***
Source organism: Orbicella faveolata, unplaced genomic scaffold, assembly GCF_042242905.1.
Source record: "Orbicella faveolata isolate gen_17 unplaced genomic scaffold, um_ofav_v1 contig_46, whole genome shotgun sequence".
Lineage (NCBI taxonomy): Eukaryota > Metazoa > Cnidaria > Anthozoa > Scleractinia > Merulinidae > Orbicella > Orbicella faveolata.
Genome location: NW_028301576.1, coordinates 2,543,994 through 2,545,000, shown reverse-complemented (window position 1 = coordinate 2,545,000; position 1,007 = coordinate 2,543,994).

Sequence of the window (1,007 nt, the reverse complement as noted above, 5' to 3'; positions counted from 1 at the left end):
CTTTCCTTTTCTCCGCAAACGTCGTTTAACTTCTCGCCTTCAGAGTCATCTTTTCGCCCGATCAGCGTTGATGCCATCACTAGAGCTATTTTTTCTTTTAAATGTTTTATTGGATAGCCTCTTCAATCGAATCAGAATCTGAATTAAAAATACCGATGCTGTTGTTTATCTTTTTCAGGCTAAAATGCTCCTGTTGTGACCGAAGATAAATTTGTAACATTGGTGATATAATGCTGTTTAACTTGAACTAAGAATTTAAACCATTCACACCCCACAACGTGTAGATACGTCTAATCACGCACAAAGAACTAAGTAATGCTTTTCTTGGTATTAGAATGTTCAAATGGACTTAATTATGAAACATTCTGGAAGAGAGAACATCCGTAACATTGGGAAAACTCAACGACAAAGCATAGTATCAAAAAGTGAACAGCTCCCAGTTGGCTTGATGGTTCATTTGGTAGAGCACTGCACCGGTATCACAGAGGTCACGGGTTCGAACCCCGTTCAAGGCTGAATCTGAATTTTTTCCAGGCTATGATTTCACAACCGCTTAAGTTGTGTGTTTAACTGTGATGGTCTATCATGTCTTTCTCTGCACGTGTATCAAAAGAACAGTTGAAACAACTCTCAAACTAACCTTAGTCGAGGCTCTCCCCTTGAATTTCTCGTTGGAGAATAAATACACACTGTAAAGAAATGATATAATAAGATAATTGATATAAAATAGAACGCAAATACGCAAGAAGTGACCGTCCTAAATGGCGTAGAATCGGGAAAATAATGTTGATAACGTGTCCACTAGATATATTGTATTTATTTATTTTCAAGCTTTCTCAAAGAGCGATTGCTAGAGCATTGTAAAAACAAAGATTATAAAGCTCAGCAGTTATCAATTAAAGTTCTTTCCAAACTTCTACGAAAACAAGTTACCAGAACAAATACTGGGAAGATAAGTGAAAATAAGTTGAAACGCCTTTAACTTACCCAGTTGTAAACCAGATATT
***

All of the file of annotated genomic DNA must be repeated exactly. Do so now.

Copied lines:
Source organism: Orbicella faveolata, unplaced genomic scaffold, assembly GCF_042242905.1.
Source record: "Orbicella faveolata isolate gen_17 unplaced genomic scaffold, um_ofav_v1 contig_46, whole genome shotgun sequence".
Lineage (NCBI taxonomy): Eukaryota > Metazoa > Cnidaria > Anthozoa > Scleractinia > Merulinidae > Orbicella > Orbicella faveolata.
Genome location: NW_028301576.1, coordinates 2,543,994 through 2,545,000, shown reverse-complemented (window position 1 = coordinate 2,545,000; position 1,007 = coordinate 2,543,994).

Sequence of the window (1,007 nt, the reverse complement as noted above, 5' to 3'; positions counted from 1 at the left end):
CTTTCCTTTTCTCCGCAAACGTCGTTTAACTTCTCGCCTTCAGAGTCATCTTTTCGCCCGATCAGCGTTGATGCCATCACTAGAGCTATTTTTTCTTTTAAATGTTTTATTGGATAGCCTCTTCAATCGAATCAGAATCTGAATTAAAAATACCGATGCTGTTGTTTATCTTTTTCAGGCTAAAATGCTCCTGTTGTGACCGAAGATAAATTTGTAACATTGGTGATATAATGCTGTTTAACTTGAACTAAGAATTTAAACCATTCACACCCCACAACGTGTAGATACGTCTAATCACGCACAAAGAACTAAGTAATGCTTTTCTTGGTATTAGAATGTTCAAATGGACTTAATTATGAAACATTCTGGAAGAGAGAACATCCGTAACATTGGGAAAACTCAACGACAAAGCATAGTATCAAAAAGTGAACAGCTCCCAGTTGGCTTGATGGTTCATTTGGTAGAGCACTGCACCGGTATCACAGAGGTCACGGGTTCGAACCCCGTTCAAGGCTGAATCTGAATTTTTTCCAGGCTATGATTTCACAACCGCTTAAGTTGTGTGTTTAACTGTGATGGTCTATCATGTCTTTCTCTGCACGTGTATCAAAAGAACAGTTGAAACAACTCTCAAACTAACCTTAGTCGAGGCTCTCCCCTTGAATTTCTCGTTGGAGAATAAATACACACTGTAAAGAAATGATATAATAAGATAATTGATATAAAATAGAACGCAAATACGCAAGAAGTGACCGTCCTAAATGGCGTAGAATCGGGAAAATAATGTTGATAACGTGTCCACTAGATATATTGTATTTATTTATTTTCAAGCTTTCTCAAAGAGCGATTGCTAGAGCATTGTAAAAACAAAGATTATAAAGCTCAGCAGTTATCAATTAAAGTTCTTTCCAAACTTCTACGAAAACAAGTTACCAGAACAAATACTGGGAAGATAAGTGAAAATAAGTTGAAACGCCTTTAACTTACCCAGTTGTAAACCAGATATT